The EMBO Journal 03/2011; 30(9):1690-704. · 9.82 Impact Factor
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    ABSTRACT: For review there are little available data on regulatory mechanisms of ryanodine receptor (RyR) expression with cocaine treatment, though methamphetamine was reported to up-regulate RyRs in mouse brain. This study attempted to investigate regulatory mechanisms of RyR expression using the cerebral cortical neurons in primary culture intermittently exposed to a psychostimulant, cocaine. Intermittent exposure to cocaine (10 μM) significantly enhanced RyR 1 and 2 proteins and their mRNA, but not RyR 3 expression in the neurons. These cocaine-induced increases of RyR proteins and their mRNA were dose-dependently blocked by a dopamine D1 receptor antagonist (SCH23390), but not by a dopamine D2 receptor antagonist (sulpiride). These results indicate a regulatory role of dopamine D1 receptors in RyR expression bycocaine.
    Synapse 03/2011; 65(10):1106-12. · 2.31 Impact Factor
  • Urology 01/2011; 78(3). · 2.42 Impact Factor
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    ABSTRACT: It has been reported that olfactory function is impaired in patients with allergic rhinitis. However, the mechanism of olfactory dysfunction in allergic rhinitis remains poorly understood. Because of difficulties in obtaining and analyzing human olfactory mucosa due to both technical and ethical issues, an animal model needs to be established to clarify the mechanism of olfactory dysfunction in allergic rhinitis. The purpose of this study was to study olfactory function and changes in olfactory mucosa using allergic rhinitis mice. A model of allergic rhinitis mice with olfactory dysfunction was developed by sensitizing with ovalbumin (OVA), and intranasally challenging with the same allergen. Olfactory function of mice with or without allergic rhinitis was assessed by odor detection ability test with cycloheximide and local field potential (LFP) with 1-octanal. We also evaluated histological changes in the olfactory mucosa of allergic rhinitis mice by both light and electron microscopy. Both of odor detection ability test and LFP showed that olfactory function was impaired in mice with allergic rhinitis, but not in mice without allergic rhinitis. Histopathological findings showed prominent infiltration of eosinophils, plasma cells, neutrophils, mast cells, and macrophages in lamina propria of olfactory mucosa of mice with allergic rhinitis, although infiltration of these cells was not seen in control mice. Allergic rhinitis also increased the number and size of glands in olfactory mucosa, suggesting an elevated amount of mucin in olfactory mucosa. This study showed for the first time that mice with allergic rhinitis have impaired olfactory function, increased size and number of olfactory glands, and infiltration of eosinophils, neutrophils, mast cells, plasma cells, and macrophages in the olfactory mucosa. This suggests that allergic reactions are seen in olfactory mucosa of mice with allergic rhinitis, and that greater olfactory gland activity is associated with olfactory dysfunction. Also, this mouse model could provide an expedient system for analyzing mechanisms of olfactory dysfunction.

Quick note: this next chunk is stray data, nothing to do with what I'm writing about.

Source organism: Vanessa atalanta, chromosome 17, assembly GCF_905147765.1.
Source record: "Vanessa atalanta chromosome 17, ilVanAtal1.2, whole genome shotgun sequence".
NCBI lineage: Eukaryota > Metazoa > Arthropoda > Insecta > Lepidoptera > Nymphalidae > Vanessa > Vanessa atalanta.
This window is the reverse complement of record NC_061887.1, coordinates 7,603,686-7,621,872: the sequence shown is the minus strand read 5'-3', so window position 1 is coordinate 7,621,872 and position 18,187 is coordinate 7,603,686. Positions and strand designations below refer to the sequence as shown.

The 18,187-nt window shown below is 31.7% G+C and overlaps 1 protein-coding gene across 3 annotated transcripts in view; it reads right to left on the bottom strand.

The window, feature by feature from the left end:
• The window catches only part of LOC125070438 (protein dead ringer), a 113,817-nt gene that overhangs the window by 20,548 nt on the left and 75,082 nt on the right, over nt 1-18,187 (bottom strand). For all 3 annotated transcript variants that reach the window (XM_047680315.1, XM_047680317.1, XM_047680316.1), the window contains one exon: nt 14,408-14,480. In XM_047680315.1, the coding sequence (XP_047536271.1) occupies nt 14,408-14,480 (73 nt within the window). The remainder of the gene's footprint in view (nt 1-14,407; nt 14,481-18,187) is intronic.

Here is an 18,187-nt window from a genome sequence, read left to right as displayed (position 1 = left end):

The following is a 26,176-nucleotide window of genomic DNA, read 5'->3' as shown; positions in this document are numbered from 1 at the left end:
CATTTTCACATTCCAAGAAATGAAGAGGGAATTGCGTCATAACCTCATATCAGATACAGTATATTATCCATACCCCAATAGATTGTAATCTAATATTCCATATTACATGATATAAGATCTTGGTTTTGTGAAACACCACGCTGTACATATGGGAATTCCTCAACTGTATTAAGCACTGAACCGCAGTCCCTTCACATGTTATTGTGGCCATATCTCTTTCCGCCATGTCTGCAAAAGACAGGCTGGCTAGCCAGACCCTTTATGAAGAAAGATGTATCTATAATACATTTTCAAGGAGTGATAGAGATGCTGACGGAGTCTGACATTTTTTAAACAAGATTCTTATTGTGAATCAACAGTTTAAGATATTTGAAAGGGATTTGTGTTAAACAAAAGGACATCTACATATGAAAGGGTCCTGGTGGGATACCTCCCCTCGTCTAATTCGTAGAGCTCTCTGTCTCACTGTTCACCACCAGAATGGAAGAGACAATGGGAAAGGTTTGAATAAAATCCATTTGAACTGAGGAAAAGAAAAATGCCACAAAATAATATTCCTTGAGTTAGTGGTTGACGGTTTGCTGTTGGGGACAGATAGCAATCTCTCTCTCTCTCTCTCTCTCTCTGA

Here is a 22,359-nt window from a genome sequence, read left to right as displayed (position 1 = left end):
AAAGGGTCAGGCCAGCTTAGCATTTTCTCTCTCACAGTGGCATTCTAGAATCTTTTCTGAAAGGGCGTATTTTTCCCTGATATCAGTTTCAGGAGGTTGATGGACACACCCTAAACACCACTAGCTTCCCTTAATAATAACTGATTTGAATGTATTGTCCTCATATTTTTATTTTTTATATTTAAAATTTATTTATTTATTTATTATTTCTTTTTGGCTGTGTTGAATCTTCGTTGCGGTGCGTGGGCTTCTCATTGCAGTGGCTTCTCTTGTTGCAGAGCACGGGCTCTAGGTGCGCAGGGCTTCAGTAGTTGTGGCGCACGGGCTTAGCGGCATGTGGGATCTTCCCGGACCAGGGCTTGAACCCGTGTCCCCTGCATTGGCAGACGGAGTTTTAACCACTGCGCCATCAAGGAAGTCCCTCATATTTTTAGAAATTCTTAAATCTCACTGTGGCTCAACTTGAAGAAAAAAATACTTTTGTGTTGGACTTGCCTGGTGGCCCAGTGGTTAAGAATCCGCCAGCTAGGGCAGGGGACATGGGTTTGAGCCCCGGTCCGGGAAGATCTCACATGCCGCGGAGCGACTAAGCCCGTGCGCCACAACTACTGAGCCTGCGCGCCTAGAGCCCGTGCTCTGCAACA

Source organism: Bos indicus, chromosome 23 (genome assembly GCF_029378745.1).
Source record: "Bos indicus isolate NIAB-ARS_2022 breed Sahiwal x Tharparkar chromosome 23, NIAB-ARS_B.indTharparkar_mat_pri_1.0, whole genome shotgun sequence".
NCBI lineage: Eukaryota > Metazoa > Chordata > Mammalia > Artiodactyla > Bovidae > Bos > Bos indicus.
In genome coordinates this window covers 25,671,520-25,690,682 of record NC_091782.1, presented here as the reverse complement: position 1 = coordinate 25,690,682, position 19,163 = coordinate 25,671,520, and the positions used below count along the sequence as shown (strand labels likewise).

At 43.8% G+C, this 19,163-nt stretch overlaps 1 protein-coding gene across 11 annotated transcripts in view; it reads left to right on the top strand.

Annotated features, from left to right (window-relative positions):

Auris, nasus, larynx 03/2010; 37(5):575-83. · 0.58 Impact Factor